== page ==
Israeli algorithms help you get your dates straight
Posted By admin On July 19, 2004 @ 7:00 pm In | No Comments
The algorithms for date conversion are surprisingly concise, considering the complicated math on which they are based. (Illustration: Pnina Wolinsky-Sissman)The e-mail came from a Swede requesting that Tel Aviv University Professor Nachum Dershowitz look into the rules of the Samaritan calendar “since he was already there in Israel.”
Thus began the latest odyssey of Dershowitz, a member of the School of Computer Science, Raymond and Beverly Sackler Faculty of Exact Sciences, in systemizing yet another of the world’s dating systems – this time of a secretive, traditionalist religious sect of only 1,000 people that live in a radius of about 65 mile radius from the TAU campus.
To date, Dershowitz and his colleague Prof. Edward M. Reingold of the Illinois Institute of Technology, USA, have mathematically analyzed 25 of the world’s calendars in the first and only project of its kind. They have provided equations and algorithms for quick and accurate calculation of dates within each system, as well as for conversion of dates between calendars.
The second edition of their book, Calendrical Calculations, encodes the rules for two dozen calendars in mathematical form, and describes how they relate to one another. Among the systems described are the Gregorian (in near universal use today), Islamic, Persian, Coptic, Baha’i, Hebrew, Mayan, Chinese, and modern Hindu. (www.calendarists.com)
“When you want to know in advance whether a particular date is a holiday, or when Ramadan will be in 2010, or how to convert the Chinese New Year into a date in the Jewish calendar,” Dershowitz says, “the calculations can be very intricate.”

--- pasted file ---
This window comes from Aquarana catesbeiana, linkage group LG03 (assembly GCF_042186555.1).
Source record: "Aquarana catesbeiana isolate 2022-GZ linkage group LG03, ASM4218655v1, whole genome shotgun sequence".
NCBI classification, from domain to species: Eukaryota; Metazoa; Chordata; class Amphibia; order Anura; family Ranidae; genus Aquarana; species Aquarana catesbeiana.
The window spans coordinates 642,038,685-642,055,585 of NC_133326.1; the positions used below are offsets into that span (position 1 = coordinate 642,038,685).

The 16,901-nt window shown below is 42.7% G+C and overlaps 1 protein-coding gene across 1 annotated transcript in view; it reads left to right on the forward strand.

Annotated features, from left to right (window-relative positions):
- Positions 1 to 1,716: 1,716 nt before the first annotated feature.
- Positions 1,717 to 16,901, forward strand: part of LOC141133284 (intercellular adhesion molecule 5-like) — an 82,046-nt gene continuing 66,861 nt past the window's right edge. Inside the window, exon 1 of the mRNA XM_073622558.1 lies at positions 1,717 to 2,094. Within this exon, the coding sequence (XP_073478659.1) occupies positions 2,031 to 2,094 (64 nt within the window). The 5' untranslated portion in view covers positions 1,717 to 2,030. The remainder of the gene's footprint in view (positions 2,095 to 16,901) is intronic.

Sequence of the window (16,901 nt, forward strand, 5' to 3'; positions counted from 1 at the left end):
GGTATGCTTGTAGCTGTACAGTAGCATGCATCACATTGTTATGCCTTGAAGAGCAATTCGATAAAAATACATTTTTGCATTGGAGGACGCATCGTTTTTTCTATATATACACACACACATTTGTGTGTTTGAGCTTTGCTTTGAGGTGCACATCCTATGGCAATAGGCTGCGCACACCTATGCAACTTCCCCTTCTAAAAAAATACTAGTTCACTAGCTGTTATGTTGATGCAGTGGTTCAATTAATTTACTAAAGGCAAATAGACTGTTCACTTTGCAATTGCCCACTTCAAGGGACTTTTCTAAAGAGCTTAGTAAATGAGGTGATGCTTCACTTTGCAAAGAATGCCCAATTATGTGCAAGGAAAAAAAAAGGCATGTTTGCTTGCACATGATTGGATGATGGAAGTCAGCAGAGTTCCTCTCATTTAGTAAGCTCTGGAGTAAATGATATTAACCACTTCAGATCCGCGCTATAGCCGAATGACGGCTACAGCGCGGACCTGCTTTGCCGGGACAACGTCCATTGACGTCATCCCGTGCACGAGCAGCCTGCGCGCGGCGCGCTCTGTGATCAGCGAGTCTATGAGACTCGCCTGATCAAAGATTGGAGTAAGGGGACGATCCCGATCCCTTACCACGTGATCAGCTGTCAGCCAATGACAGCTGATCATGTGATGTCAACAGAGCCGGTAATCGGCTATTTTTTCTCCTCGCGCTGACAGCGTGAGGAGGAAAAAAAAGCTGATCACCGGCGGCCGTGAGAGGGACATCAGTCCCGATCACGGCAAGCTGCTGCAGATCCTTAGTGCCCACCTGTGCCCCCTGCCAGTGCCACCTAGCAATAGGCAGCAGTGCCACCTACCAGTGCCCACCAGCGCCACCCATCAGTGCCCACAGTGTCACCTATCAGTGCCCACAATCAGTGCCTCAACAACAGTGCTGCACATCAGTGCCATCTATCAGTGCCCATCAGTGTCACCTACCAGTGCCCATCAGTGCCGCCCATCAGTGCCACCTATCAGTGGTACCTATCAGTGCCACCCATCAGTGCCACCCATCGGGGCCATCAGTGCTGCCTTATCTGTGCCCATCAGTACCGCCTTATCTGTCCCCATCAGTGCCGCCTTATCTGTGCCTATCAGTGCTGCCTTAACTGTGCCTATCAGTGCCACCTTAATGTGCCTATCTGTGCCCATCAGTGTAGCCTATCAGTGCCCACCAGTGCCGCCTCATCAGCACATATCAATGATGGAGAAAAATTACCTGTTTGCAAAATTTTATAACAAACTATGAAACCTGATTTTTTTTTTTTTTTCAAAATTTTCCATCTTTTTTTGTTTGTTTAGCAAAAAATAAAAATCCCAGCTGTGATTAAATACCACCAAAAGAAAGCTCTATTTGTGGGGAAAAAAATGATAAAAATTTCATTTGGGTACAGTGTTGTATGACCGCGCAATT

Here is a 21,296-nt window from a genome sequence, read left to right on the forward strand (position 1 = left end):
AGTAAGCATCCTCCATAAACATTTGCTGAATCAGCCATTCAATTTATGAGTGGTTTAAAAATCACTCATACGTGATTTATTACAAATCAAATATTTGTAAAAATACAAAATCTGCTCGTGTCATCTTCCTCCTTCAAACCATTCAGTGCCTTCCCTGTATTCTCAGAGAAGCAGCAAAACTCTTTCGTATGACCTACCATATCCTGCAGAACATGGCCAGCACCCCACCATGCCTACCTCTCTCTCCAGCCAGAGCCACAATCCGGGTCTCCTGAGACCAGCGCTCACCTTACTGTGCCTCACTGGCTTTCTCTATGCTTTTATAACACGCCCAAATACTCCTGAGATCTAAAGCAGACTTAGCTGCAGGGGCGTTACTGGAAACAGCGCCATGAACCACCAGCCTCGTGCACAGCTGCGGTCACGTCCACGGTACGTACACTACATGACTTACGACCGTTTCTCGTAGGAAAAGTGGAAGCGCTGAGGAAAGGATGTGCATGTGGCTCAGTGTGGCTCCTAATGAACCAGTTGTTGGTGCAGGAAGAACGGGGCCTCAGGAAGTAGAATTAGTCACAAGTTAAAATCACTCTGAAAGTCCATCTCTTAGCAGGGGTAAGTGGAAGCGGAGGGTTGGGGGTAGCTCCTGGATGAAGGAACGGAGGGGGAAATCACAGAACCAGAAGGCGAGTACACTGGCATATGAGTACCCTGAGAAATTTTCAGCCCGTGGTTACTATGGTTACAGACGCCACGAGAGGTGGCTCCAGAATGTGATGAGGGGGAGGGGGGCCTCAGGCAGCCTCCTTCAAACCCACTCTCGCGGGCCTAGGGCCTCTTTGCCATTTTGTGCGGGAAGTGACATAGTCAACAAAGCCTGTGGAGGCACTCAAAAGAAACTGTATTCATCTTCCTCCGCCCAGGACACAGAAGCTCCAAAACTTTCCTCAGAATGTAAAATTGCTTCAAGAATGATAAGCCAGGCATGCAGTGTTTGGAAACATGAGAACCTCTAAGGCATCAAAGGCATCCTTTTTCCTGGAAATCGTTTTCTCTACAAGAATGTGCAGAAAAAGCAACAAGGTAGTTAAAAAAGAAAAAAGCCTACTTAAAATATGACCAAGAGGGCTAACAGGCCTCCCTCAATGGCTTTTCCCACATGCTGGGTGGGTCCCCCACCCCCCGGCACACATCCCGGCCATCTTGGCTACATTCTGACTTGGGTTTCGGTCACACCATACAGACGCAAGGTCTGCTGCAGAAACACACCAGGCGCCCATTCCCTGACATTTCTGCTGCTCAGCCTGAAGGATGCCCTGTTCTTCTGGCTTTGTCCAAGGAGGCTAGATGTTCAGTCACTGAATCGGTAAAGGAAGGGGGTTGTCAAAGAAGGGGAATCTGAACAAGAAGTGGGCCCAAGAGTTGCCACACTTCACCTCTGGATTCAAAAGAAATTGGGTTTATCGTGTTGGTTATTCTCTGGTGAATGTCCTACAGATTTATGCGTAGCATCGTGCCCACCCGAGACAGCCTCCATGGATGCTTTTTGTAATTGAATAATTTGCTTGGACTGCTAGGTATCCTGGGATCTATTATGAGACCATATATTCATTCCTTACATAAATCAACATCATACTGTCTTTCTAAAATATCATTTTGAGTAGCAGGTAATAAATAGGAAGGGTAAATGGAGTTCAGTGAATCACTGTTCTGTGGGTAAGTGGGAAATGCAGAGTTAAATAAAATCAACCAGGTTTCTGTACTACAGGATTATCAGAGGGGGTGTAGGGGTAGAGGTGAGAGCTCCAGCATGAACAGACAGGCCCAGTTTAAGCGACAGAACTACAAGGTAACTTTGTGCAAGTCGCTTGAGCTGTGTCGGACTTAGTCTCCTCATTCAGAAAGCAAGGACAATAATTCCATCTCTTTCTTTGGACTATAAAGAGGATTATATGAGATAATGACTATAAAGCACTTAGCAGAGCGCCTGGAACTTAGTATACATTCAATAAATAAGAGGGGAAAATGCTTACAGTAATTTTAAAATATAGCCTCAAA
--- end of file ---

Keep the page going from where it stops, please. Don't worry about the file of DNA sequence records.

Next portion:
What he and Reingold did was to define for several major calendar groups exactly how they can be computed. Their algorithms for date conversion are surprisingly concise, considering the complicated math on which they are based.
One problem solved by the calendrical algorithms is rampant errors in computer software. Leap years were inserted into spreadsheet programs where they shouldn’t be, and daylight savings times were miscalculated in computer operating systems. Now, the researchers’ accurate dating and conversion tools are used in business, communications, genealogical and diary software.
Dershowitz notes that, for the Chinese calendar, there had been no calculations in a Western language beforehand. For the difficult, geographically-based Indian calendars – which can vary from province to province – there had never been an attempt to program them.
But the best story by far involves the Persian calendar. Like the Gregorian calendar, the Persian calendar is solar, but the lengths of the months are calculated differently, as are leap days and leap years. Using library resources and faxed messages with an official in Tehran, Dershowitz and Reingold cracked the system, simplified it, and wrote up the math.
Their solutions were so elegant that the government of Iran invited them to attend a conference there – the first time that American-born scientists were asked to visit since the fall of the Shah in 1979.
Their calendrical calculations are also being used by computer scientist W. Daniel Hillis, laureate of Tel Aviv University’s 2002 Dan David Prize, who is building a clock for all time. His ’10,000 year’ clock synchronizes the date-keeping systems of many cultures and displays various calendar systems such as the Mayan, Muslim and Hindu ones.
(Courtesy of Tel Aviv University)
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